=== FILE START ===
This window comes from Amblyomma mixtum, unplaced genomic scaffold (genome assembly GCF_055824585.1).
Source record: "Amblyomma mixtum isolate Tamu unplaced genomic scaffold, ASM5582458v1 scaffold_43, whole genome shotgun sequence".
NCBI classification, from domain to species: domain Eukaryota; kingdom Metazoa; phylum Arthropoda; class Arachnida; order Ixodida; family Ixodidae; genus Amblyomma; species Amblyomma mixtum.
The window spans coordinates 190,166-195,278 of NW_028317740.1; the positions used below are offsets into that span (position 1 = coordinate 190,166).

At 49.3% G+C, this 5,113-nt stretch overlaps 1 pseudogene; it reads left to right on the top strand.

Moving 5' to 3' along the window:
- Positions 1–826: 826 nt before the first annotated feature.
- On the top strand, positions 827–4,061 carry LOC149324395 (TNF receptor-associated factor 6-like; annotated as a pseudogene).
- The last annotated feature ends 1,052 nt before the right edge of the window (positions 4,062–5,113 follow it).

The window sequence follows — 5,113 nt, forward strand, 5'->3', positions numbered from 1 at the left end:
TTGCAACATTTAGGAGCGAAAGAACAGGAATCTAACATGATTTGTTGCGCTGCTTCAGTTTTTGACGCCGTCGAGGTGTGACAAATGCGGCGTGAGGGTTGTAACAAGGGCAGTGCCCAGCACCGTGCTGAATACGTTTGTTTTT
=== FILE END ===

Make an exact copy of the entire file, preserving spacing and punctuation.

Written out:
This window comes from Amblyomma mixtum, unplaced genomic scaffold (genome assembly GCF_055824585.1).
Source record: "Amblyomma mixtum isolate Tamu unplaced genomic scaffold, ASM5582458v1 scaffold_43, whole genome shotgun sequence".
NCBI classification, from domain to species: domain Eukaryota; kingdom Metazoa; phylum Arthropoda; class Arachnida; order Ixodida; family Ixodidae; genus Amblyomma; species Amblyomma mixtum.
The window spans coordinates 190,166-195,278 of NW_028317740.1; the positions used below are offsets into that span (position 1 = coordinate 190,166).

At 49.3% G+C, this 5,113-nt stretch overlaps 1 pseudogene; it reads left to right on the top strand.

Moving 5' to 3' along the window:
- Positions 1–826: 826 nt before the first annotated feature.
- On the top strand, positions 827–4,061 carry LOC149324395 (TNF receptor-associated factor 6-like; annotated as a pseudogene).
- The last annotated feature ends 1,052 nt before the right edge of the window (positions 4,062–5,113 follow it).

The window sequence follows — 5,113 nt, forward strand, 5'->3', positions numbered from 1 at the left end:
TTGCAACATTTAGGAGCGAAAGAACAGGAATCTAACATGATTTGTTGCGCTGCTTCAGTTTTTGACGCCGTCGAGGTGTGACAAATGCGGCGTGAGGGTTGTAACAAGGGCAGTGCCCAGCACCGTGCTGAATACGTTTGTTTTT